On February 18, 2010 the Massachusetts Supreme Judicial Court ruled on the statute of Drugging a person for unlawful sexual intercourse under Chapter 272 §3. In COMMONWEALTH vs. GARY LEBLANC 456 Mass. 135 (2010) the court found that to satisfy the statute, more is required than simply providing certain substances to the victim.
In reviewing the facts the court outlined that a 50 year old male had provided cocaine and alcohol to a 18 year old female. During the incident she ingested cocaine twice, along with alcohol and Marijuana. This occurred over the course of multiple trips to the defendants house at varying times during the day. During the last time after again ingesting Cocaine, Alcohol and Marijuana she passed out in the bedroom. She awoke at one point to find the defendant performing a sex act on her. The question presented was whether he could be convicted of violating the statute under the circumstances.
In deciding the case the court stated “Drugging for unlawful sexual intercourse. The defendant was convicted of drugging a person for the purpose of unlawful sexual intercourse, G. L. c. 272, § 3, which states, in relevant part:
“Whoever applies, administers to or causes to be taken *142 by a person any drug, matter or thing with intent to stupefy or overpower such person so as to thereby enable any person to have sexual intercourse or unnatural sexual intercourse shall be punished . . . .”
The word “administer” is not defined in the statute, nor does there appear to be any appellate decision addressing the issue. [FN4] The judge recited the language of the statute to the jury, but concerning the Commonwealth’s burden to prove that the defendant “administer[ed] to or cause [d] to be taken,” he instructed:
“[The Commonwealth has] to prove that the defendant gave or provided a drug or substance to [the victim] either directly or by offering it to her and requesting her to take it. It’s not necessary for the Commonwealth to prove that the defendant directly put the drug or substance into her by injection, nor into her food or drink. Also, it is not necessary for the Commonwealth to prove that the defendant forced her to consume it.” (Emphasis added.)
The defendant argues that the judge’s instruction, over his objection, that the Commonwealth had to prove only that the defendant “gave or provided” drugs to the victim was erroneous. Where a defendant objects to an instruction, the court must determine whether the instruction was error and review the instruction as a whole to determine whether it prejudiced the defendant. See Commonwealth v. Cruz, 445 Mass. 589, 591, 597 (2005).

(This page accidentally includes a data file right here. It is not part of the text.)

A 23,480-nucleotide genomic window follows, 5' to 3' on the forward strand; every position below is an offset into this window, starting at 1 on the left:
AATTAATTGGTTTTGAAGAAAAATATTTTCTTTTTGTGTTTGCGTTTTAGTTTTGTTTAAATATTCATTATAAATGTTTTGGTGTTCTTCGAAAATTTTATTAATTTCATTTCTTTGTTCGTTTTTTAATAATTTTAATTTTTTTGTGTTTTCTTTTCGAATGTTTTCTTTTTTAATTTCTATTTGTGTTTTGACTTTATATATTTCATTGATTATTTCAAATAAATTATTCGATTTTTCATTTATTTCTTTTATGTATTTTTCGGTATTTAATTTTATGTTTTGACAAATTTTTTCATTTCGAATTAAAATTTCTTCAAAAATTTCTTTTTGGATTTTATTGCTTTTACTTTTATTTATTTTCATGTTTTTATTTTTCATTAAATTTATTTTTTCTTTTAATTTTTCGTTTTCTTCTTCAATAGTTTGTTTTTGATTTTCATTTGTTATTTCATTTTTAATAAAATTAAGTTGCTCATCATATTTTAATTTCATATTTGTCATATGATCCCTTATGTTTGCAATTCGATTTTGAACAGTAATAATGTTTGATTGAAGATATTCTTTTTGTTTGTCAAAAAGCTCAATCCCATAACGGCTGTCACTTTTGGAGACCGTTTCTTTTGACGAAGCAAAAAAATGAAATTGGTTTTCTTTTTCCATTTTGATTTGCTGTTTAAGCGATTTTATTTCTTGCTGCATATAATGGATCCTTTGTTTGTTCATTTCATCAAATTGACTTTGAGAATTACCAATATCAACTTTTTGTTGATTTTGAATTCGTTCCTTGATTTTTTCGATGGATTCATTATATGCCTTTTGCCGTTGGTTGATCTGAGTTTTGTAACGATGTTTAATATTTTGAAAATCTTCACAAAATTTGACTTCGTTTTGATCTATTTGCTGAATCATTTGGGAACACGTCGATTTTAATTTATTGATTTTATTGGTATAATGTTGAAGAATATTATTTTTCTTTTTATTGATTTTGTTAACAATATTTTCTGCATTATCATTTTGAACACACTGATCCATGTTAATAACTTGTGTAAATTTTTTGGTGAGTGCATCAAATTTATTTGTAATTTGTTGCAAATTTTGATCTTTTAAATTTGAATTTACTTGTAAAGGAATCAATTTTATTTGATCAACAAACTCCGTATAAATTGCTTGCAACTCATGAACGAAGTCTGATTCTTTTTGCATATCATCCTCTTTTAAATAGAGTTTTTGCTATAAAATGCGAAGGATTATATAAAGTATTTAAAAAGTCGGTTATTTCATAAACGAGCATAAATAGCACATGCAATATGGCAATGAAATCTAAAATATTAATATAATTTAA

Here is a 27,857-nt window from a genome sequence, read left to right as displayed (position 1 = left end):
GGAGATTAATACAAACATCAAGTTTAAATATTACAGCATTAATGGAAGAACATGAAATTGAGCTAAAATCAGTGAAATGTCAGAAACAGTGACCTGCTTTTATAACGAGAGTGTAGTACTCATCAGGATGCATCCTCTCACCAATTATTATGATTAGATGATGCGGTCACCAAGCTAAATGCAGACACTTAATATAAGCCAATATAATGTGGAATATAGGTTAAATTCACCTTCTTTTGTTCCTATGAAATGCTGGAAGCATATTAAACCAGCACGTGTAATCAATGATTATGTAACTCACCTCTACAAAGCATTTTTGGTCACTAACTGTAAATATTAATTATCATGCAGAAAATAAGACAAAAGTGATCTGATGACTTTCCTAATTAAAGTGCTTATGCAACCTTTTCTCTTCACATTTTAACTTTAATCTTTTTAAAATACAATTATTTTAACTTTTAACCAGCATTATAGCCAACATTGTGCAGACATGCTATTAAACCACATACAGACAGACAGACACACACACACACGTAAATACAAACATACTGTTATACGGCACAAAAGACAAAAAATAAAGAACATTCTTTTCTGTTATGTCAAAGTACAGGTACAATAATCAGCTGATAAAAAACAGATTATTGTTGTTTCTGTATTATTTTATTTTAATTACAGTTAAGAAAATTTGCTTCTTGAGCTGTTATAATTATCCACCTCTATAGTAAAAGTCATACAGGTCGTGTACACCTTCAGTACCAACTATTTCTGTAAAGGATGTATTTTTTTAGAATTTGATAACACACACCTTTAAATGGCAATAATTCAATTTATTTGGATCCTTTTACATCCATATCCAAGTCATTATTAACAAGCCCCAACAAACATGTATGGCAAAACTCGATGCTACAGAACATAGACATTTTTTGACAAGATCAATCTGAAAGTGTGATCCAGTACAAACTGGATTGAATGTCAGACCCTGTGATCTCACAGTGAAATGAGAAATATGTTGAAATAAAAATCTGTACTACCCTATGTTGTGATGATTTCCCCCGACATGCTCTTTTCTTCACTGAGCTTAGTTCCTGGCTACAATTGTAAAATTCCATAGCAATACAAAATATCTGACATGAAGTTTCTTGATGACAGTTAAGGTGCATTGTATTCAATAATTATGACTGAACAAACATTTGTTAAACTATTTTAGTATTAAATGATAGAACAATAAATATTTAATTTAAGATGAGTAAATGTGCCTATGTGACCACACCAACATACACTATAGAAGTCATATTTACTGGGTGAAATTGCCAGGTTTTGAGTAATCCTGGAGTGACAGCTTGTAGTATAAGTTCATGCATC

In its analysis whether the instruction was erroneous, the Appeals Court first noted the familiar rule that where a word is undefined in the statute, we use its “usual and accepted meanings.” Commonwealth v. LeBlanc, supra at 629, quoting Commonwealth v. Robinson, 444 Mass. 102, 105 (2005). The court stated that two dictionaries did not define “administer” as “[to] provide” but rather as “to direct or superintend the execution, *143 use or conduct of . . . to mete out . . . dispense . . . to give ritually [or] remedially” and “[t]o have charge of; manage.” Id. at 629 & n.3, quoting Webster’s Third New Int’l Dictionary 27 (2002), and the American Heritage Dictionary of the English Language 22 (4th ed. 2006).
The court also concluded that, had the Legislature intended for the word “administer” to mean “provide,” it could have used those words, as it did in G. L. c. 138, § 34, which prohibits the sale or delivery of alcohol to a minor. [FN5] Id. at 629. Finally, the court concluded that, reading the word “administer” in context, i.e., placed between the words “applies” and “causes to be taken,” the statute requires “some forceful action, deceit or trickery on the part of the defendant.” Id.
The Commonwealth sets forth several arguments that there was no error in the instruction, including that the gravamen of the statute is not the method by which the victim is drugged but rather the use of such drugs by the defendant to facilitate unlawful intercourse; that the word “administer” can mean “provide” where, in common usage, the words “give” and “provide” are synonymous, and the word “give” is defined as “to administer”; that other jurisdictions have defined “administer” as to “give”; and that the statutory words “cause to be taken” are the equivalent of “give or provide.”
We are not persuaded and instead, for the reasons set forth by the Appeals Court, conclude that to violate the statute, a defendant must do something more than what occurred here, i.e., simply making alcohol and drugs available to the eighteen year old victim, who testified that she returned to the defendant’s house to consume more drugs and alcohol.”
The defendant was also found guilty on several other counts such as Rape and Indecent assault and battery. But this ruling is a bit troubling, as it indicates that the administering of the illegal narcotics must be with the true intent of stupefying the victim such as the administering of the “Date rape drug”. I believe it defeats the legislative intent of the statute to do so. Regardless the SJC seems to have drawn a distinction between taking advantage of an incapacitated person, and intentionally inducing that incapacity.
Attorney Ronald A. Sellon